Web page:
Public services provided by the City include police, fire and paramedics, residential refuse collection and disposal, wastewater collection and treatment, street maintenance and traffic management, enforcement of building safety laws, libraries, recreation and parks, community development, housing and services for seniors, planning; two airports, harbor, power and water services, and the convention center. Performance data on some of these services is collected below in the “City Activities” section of this page.

For the fiscal year that ended on June 30, 2020, total City revenues were $17.5 billion, a decrease of 4% from the prior year.

Expenses were $16.5 billion, 9.9% more than the prior year.

Fiscal Year 2020 Total City Revenues: $17.5 billion

Fiscal Year 2020 Total City Expenditures: $16.5 billion

Governmental Activities

Total revenues of governmental activities were $8.8 billion, while total expenses were $8.7 billion. Of the $8.7 billion total expenses, 59% was funded by taxes and other general revenues, and the remaining 41.0% was funded by program revenues and available net position. Program revenues are resources obtained from parties outside of the City and charges for services between the governmental and business-type activities.

Total expenses increased by $1.3 billion or 18.2% above fiscal year 2019. Increased expenses were due to increased salaries and benefits of $458.6 million, increased pension and OPEB costs of $491.9 million, and a contracts, equipment, and supplies increase of $354.2 million.

Business-Type Activities

The $8.7 billion combined operating revenues of the City’s six business-type activities were $787.4 million more than the $7.9 billion combined operating costs.

Business-Type Activities: Change in Net Position

Enterprise funds are used to report the functions presented as business-type activities in the government-wide financial statements, they are generally used to account for services for which the City charges customers – either outside customers or other departments/funds of the City. All of the City’s enterprise funds, except the convention center, are considered major funds. The operating results of the City’s six enterprise funds are reflected in the change in net position statement below.

Bonded Debt and Long-Term Notes Payable: $31.9 billion, 1.4% increase from Fiscal Year 2019

Ratings of the City’s Debts by Rating Agencies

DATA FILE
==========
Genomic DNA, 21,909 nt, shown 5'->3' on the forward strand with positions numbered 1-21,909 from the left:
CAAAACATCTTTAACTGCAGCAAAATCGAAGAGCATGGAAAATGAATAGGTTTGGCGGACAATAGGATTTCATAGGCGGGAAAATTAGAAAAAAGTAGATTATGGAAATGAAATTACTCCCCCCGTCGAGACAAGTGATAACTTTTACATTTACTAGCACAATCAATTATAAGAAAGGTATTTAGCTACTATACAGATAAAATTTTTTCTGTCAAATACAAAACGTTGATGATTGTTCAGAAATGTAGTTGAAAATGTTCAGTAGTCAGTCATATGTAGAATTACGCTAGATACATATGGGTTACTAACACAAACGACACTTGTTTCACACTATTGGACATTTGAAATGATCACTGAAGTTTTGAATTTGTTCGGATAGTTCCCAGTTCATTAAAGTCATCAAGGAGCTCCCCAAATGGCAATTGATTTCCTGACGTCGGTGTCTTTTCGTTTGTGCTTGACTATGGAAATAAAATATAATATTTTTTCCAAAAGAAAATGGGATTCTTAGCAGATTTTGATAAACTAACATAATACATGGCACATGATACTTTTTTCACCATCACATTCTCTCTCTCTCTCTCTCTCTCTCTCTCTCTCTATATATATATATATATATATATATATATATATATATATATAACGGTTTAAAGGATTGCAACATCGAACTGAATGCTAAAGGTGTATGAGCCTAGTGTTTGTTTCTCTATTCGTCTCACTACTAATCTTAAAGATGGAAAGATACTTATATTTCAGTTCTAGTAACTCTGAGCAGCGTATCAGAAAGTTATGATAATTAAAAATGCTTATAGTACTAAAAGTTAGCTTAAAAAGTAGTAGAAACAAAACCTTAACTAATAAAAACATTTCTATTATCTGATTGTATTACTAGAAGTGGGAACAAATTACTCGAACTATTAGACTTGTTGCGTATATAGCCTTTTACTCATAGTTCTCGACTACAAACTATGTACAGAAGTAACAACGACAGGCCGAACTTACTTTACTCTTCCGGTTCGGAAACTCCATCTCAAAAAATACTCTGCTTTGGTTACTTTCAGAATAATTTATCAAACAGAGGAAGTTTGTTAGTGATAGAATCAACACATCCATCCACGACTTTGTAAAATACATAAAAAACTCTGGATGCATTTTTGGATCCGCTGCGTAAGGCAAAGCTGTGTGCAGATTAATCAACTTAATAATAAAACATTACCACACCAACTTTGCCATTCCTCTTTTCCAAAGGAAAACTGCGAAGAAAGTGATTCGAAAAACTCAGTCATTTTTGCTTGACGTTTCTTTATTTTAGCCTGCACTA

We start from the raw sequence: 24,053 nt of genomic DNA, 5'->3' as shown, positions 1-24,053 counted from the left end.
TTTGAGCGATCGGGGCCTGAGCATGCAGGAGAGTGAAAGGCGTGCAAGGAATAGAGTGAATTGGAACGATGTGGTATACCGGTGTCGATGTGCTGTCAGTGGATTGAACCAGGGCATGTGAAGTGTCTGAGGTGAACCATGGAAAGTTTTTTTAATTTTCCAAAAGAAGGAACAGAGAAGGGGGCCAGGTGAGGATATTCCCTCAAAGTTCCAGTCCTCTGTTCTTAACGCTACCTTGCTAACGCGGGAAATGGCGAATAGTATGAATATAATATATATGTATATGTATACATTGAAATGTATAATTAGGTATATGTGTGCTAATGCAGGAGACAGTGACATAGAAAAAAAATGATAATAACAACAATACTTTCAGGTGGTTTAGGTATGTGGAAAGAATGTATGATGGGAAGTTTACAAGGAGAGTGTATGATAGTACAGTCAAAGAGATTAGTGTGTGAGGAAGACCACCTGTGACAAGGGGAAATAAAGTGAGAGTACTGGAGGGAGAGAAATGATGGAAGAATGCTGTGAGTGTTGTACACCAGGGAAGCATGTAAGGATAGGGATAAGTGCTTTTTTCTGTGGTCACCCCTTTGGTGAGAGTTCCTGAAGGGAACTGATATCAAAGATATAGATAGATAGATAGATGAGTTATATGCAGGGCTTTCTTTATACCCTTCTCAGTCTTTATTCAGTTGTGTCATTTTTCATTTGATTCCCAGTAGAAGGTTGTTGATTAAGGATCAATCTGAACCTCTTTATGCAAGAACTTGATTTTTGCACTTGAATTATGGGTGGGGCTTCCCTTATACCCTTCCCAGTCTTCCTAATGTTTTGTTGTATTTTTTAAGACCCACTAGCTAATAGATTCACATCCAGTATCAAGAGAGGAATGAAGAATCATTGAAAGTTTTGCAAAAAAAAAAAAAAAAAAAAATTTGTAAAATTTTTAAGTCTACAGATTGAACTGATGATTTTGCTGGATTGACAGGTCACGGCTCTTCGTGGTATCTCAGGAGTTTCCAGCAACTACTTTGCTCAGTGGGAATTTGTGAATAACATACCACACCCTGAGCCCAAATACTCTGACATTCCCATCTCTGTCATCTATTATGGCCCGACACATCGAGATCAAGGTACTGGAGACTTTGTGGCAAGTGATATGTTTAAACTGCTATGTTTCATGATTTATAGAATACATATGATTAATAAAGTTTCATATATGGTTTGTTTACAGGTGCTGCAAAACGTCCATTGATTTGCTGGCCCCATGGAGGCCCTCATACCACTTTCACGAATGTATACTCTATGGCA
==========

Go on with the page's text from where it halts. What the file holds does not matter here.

The City has established guidelines for the structure and management of the City’s debt, which include target and ceiling levels for certain debt ratios to be used for financial planning purposes and restrictions on the types of items that can be financed, limiting financing only to those items with a useful life of six years or more. In accordance with this policy, the ratio of annual debt payments cannot exceed 15% of General Fund revenues for voter-approved and non-voter approved debt overall, and cannot exceed 6% of General Fund revenues for non-voter approved debt alone. The 6% ceiling for non-voter approved debt may be exceeded only if there is a guaranteed new revenue stream for the debt payments and the additional debt will not cause the ratio to exceed 7.5%, or there is no guaranteed revenue stream but the 6% ceiling shall not be exceeded for more than one year.

Of the $31.9 billion long-term bonds and notes payable, $751.0 million were General Obligation bonds.

The net position is the financial position of the City – assets and deferred outflows of resources minus liabilities and deferred inflows of resources.

Total City Assets: $73 billion. Deferred Outflows of Resources: $4.1 billion. Total: $77.1 billion.

Assets represent what the City owns:
• Cash and pooled investments
• Receivables
• Capital assets (land, buildings and infrastructure)

Total City Liabilities: $50.9 billion. Deferred Inflows of Resources: $2 billion. Total: $52.9 billion.

Liabilities represent what the City owes:
• Bonds and notes
• Claims and judgments
• Unearned revenue
• Accounts payable and accrued expenses